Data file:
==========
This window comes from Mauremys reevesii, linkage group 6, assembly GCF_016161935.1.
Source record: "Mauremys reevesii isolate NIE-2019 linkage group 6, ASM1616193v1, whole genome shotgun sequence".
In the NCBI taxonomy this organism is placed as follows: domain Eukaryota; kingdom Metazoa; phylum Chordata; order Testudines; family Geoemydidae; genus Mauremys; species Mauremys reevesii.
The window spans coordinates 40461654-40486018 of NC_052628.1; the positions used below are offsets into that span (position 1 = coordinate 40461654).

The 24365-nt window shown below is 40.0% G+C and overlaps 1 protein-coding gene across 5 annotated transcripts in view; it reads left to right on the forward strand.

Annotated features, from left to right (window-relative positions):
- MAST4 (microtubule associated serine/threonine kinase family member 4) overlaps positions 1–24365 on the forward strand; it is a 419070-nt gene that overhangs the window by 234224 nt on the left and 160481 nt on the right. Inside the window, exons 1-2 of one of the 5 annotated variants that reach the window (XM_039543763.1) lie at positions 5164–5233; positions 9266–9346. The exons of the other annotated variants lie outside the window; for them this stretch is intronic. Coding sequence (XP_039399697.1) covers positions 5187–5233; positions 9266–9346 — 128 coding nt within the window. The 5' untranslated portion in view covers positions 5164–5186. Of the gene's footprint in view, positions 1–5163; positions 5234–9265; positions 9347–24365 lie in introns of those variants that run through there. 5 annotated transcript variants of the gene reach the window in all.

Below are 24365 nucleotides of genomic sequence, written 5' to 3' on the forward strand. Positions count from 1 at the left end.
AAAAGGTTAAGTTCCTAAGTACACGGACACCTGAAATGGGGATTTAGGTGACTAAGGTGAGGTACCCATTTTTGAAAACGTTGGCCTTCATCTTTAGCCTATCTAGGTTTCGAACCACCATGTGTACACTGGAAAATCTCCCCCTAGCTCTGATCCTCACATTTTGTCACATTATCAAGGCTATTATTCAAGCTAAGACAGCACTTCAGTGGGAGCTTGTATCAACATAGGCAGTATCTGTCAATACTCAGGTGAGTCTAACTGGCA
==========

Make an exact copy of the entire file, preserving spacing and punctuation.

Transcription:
This window comes from Mauremys reevesii, linkage group 6, assembly GCF_016161935.1.
Source record: "Mauremys reevesii isolate NIE-2019 linkage group 6, ASM1616193v1, whole genome shotgun sequence".
In the NCBI taxonomy this organism is placed as follows: domain Eukaryota; kingdom Metazoa; phylum Chordata; order Testudines; family Geoemydidae; genus Mauremys; species Mauremys reevesii.
The window spans coordinates 40461654-40486018 of NC_052628.1; the positions used below are offsets into that span (position 1 = coordinate 40461654).

The 24365-nt window shown below is 40.0% G+C and overlaps 1 protein-coding gene across 5 annotated transcripts in view; it reads left to right on the forward strand.

Annotated features, from left to right (window-relative positions):
- MAST4 (microtubule associated serine/threonine kinase family member 4) overlaps positions 1–24365 on the forward strand; it is a 419070-nt gene that overhangs the window by 234224 nt on the left and 160481 nt on the right. Inside the window, exons 1-2 of one of the 5 annotated variants that reach the window (XM_039543763.1) lie at positions 5164–5233; positions 9266–9346. The exons of the other annotated variants lie outside the window; for them this stretch is intronic. Coding sequence (XP_039399697.1) covers positions 5187–5233; positions 9266–9346 — 128 coding nt within the window. The 5' untranslated portion in view covers positions 5164–5186. Of the gene's footprint in view, positions 1–5163; positions 5234–9265; positions 9347–24365 lie in introns of those variants that run through there. 5 annotated transcript variants of the gene reach the window in all.

Below are 24365 nucleotides of genomic sequence, written 5' to 3' on the forward strand. Positions count from 1 at the left end.
AAAAGGTTAAGTTCCTAAGTACACGGACACCTGAAATGGGGATTTAGGTGACTAAGGTGAGGTACCCATTTTTGAAAACGTTGGCCTTCATCTTTAGCCTATCTAGGTTTCGAACCACCATGTGTACACTGGAAAATCTCCCCCTAGCTCTGATCCTCACATTTTGTCACATTATCAAGGCTATTATTCAAGCTAAGACAGCACTTCAGTGGGAGCTTGTATCAACATAGGCAGTATCTGTCAATACTCAGGTGAGTCTAACTGGCA